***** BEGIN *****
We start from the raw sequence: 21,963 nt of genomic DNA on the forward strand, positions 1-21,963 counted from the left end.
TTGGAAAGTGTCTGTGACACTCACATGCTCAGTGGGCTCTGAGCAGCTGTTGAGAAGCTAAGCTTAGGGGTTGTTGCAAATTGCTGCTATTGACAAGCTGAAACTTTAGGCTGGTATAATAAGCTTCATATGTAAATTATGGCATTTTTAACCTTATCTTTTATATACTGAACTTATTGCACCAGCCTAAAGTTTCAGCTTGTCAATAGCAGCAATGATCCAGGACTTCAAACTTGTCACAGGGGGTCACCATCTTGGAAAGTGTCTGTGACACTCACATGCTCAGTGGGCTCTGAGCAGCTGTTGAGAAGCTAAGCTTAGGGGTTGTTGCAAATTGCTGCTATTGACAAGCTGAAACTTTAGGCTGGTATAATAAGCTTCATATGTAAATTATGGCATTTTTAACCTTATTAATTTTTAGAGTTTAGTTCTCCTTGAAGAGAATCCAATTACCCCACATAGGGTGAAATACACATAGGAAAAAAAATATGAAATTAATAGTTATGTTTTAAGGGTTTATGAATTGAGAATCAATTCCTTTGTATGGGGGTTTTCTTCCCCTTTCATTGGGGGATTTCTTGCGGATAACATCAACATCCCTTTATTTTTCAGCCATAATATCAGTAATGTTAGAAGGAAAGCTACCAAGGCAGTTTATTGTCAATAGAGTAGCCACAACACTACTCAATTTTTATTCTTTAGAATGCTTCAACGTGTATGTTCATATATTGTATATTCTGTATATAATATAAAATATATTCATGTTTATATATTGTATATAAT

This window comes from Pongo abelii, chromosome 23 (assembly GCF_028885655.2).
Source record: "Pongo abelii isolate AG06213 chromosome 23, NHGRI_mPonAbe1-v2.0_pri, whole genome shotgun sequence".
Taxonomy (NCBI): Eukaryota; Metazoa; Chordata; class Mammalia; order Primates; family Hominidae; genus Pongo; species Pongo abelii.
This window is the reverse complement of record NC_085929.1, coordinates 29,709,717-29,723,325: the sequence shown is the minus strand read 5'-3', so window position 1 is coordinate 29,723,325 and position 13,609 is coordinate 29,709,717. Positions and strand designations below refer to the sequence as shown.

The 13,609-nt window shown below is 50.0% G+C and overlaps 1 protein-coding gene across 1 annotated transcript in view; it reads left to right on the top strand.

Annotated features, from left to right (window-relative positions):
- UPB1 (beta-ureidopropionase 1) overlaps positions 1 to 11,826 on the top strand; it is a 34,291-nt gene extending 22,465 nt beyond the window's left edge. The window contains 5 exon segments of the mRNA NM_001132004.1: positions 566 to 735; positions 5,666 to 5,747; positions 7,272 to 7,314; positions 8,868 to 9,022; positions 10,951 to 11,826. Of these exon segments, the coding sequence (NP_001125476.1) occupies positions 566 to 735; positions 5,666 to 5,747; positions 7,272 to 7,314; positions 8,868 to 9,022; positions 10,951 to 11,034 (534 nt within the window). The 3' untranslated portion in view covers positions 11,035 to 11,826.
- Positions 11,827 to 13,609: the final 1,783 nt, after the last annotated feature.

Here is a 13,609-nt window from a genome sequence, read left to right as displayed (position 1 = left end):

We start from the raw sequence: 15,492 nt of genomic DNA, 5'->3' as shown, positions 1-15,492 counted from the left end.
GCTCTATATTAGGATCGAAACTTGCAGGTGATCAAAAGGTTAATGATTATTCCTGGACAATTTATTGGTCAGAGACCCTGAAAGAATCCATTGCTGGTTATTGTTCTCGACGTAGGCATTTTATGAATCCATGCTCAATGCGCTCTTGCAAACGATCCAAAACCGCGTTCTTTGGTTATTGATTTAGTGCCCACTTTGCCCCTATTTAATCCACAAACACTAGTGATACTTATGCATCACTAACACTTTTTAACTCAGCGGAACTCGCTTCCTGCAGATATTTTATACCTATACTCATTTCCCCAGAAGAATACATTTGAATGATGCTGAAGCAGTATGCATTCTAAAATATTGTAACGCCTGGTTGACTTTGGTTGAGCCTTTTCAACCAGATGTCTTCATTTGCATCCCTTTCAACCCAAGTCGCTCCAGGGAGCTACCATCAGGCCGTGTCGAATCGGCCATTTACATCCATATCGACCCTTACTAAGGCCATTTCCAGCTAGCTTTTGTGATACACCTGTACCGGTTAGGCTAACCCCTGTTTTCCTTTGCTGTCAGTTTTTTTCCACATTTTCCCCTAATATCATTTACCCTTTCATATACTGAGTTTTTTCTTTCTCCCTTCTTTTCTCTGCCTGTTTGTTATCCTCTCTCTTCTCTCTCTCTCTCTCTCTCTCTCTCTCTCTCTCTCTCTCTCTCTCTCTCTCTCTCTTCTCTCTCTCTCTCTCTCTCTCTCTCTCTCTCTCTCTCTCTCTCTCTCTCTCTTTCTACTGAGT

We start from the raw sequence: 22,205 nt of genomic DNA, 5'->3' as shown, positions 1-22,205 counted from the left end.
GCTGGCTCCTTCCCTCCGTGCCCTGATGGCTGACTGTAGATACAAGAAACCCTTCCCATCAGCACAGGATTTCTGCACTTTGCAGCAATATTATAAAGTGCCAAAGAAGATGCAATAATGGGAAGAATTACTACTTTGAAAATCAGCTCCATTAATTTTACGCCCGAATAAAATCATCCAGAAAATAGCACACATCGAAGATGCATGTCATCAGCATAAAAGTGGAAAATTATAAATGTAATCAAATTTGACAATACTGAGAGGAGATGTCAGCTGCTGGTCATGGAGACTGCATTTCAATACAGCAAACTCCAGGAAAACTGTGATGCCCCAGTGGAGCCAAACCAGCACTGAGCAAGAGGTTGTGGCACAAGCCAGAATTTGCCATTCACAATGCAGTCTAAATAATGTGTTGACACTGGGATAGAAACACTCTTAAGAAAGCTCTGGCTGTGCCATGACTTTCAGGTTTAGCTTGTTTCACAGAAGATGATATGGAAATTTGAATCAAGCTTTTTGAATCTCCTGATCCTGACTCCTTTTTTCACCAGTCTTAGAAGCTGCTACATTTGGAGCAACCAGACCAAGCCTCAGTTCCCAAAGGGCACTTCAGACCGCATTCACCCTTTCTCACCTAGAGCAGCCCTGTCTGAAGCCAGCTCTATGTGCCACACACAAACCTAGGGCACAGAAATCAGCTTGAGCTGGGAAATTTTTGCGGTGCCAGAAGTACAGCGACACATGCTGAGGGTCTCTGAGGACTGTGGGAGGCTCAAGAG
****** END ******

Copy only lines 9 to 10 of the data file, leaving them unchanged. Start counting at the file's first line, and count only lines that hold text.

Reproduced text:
- UPB1 (beta-ureidopropionase 1) overlaps positions 1 to 11,826 on the top strand; it is a 34,291-nt gene extending 22,465 nt beyond the window's left edge. The window contains 5 exon segments of the mRNA NM_001132004.1: positions 566 to 735; positions 5,666 to 5,747; positions 7,272 to 7,314; positions 8,868 to 9,022; positions 10,951 to 11,826. Of these exon segments, the coding sequence (NP_001125476.1) occupies positions 566 to 735; positions 5,666 to 5,747; positions 7,272 to 7,314; positions 8,868 to 9,022; positions 10,951 to 11,034 (534 nt within the window). The 3' untranslated portion in view covers positions 11,035 to 11,826.
- Positions 11,827 to 13,609: the final 1,783 nt, after the last annotated feature.